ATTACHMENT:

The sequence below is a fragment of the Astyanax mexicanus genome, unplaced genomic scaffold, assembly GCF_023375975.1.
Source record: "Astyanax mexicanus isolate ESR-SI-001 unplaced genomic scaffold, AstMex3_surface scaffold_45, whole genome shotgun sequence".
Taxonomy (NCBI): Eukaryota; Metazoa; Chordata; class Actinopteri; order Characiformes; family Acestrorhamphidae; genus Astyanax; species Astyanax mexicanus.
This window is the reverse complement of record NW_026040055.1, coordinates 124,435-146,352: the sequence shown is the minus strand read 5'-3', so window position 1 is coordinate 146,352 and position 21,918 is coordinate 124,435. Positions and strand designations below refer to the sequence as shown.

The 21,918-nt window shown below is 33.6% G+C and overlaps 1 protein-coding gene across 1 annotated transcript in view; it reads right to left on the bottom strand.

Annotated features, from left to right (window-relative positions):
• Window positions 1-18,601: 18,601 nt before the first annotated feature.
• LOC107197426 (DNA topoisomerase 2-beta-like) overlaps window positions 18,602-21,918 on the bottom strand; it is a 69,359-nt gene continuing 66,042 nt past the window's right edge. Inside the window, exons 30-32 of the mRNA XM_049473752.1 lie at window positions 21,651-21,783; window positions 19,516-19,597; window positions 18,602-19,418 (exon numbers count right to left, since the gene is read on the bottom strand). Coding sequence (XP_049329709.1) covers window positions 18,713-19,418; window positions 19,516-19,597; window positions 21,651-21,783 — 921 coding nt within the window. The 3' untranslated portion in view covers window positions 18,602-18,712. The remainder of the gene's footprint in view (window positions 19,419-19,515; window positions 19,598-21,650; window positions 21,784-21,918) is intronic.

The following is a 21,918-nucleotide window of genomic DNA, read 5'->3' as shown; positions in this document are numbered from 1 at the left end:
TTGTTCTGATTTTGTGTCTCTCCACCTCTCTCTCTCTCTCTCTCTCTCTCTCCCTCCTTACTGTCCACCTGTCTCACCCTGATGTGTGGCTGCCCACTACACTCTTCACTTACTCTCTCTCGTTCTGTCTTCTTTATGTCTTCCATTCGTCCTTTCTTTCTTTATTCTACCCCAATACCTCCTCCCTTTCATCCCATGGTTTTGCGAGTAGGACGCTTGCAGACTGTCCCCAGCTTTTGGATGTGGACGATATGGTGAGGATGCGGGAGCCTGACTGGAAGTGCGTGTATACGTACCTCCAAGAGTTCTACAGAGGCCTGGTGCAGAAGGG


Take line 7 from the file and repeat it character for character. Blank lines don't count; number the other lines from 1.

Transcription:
• Window positions 1-18,601: 18,601 nt before the first annotated feature.